3rd SUNDAY OF EASTER
Acts 2: 14, 22 – 33; Ps 16; 1 Peter 1: 17 – 21; Luke 24: 13 – 35
In his Gospel St. Mark recounts: “…He (the Lord) appeared in another form to two of them walking along on their way to the country. They returned and told the others; but they did not believe them either.” (Mk 16: 11) Obviously, St. Luke, not satisfied with this brief account, did some research and has graced us with an extremely full and enriching account of a very personal encounter of the Risen Lord and two disciples.
Cleophas and his companion – some believe this was his wife (there was a woman, Mary of Cleopas, who stood at the cross)- they were extremely distraught. Having put their faith in Jesus they had great expectations as did many others: “We were hoping that He would be the one to redeem Israel” and that hope died as Jesus expired on the cross. He had promised so much, had spoken in a way that captured them and it had all come to nothing. His enemies had had their way, their victory was sweet. To them and others He was a great failure.
Their journey of seven miles to Emmaus is more than geography – it expresses their mood for they were travelling into the sunset, into growing darkness – one might say from darkness to greater darkness. Their grief, their poverty was great, overwhelming but the Lord hears the cry of the poor and could it not be said, their profound grief and heartfelt disappointment drew Him to them?
Not recognized, Jesus, in His great mercy, walks with them, listens and then with merciful patience gives them His time generously. In His passion to bring them to truth, His walking with them takes on another meaning for He walks them through the Sacred Scriptures. “Then beginning with Moses and all the prophets He interpreted for them what referred to Him in all the Scriptures.” Notice: the word “all” – it was not a quick response, nor a couple verses but a lengthy disclosure of His identity – a sacred act of revelation, so personal, so gracious and so very penetrating.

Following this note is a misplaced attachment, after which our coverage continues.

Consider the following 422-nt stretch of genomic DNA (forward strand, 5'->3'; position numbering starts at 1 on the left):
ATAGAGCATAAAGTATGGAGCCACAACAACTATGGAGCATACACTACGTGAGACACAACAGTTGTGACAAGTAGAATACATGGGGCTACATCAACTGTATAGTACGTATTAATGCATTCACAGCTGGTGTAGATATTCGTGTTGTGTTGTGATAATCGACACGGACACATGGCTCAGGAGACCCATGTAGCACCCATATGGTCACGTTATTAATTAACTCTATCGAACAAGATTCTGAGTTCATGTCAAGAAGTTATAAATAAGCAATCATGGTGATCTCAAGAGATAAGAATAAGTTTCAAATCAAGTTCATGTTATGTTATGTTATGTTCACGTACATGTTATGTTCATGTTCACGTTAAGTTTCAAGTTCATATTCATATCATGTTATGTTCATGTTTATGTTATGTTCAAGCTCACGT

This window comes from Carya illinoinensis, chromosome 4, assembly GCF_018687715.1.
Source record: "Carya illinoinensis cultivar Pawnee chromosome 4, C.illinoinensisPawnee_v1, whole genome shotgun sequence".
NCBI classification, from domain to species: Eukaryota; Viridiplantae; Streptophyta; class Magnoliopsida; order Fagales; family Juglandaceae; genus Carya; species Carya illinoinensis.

When they finally recognized Him and He disappeared, they gave voice to their experience; “Were not our hearts burning within us while He spoke to us on the way and opened the Scriptures to us?” He interpreted with passion and they received that passion – a fire of great emotion. He led them from familiarity – they had heard those Scriptures before – to wonder, to deeper hearing – and the graced experience of desire for more.
What the Lord did for Cleophas and companion is a teaching about our life as monks but also, on the life of anyone who seeks to follow the Lord Jesus by walking in and into His Sacred Word. It is clear that Jesus, The Word, must interpret the Word for us, must lead us into truth. Left to ourselves we can only journey into darkness, into what is very human and very limited and given that, we can lose our way!
The Lord desires to fill us with wonder – with an openness, a yearning for Him. On Tuesday last the reading at Vigils was a prayer to St. Mary Magdalene by St. Anselm. St. Anselm poses some questions to the Lord: “Have You put off compassion now that You have put on in-corruption? Did you let go of goodness when You laid hold of immortality? Let it not be so, Lord, You will not despise us mortals now that you made Yourself immortal, for you made Yourself mortal in order to give us immortality. And so it is for love’s sake…”
With perfect compassion and infinite goodness the Risen Lord, the Word, by His Word never ceases to walk with us into immortality, into that Life where we will abide face to face with God without end.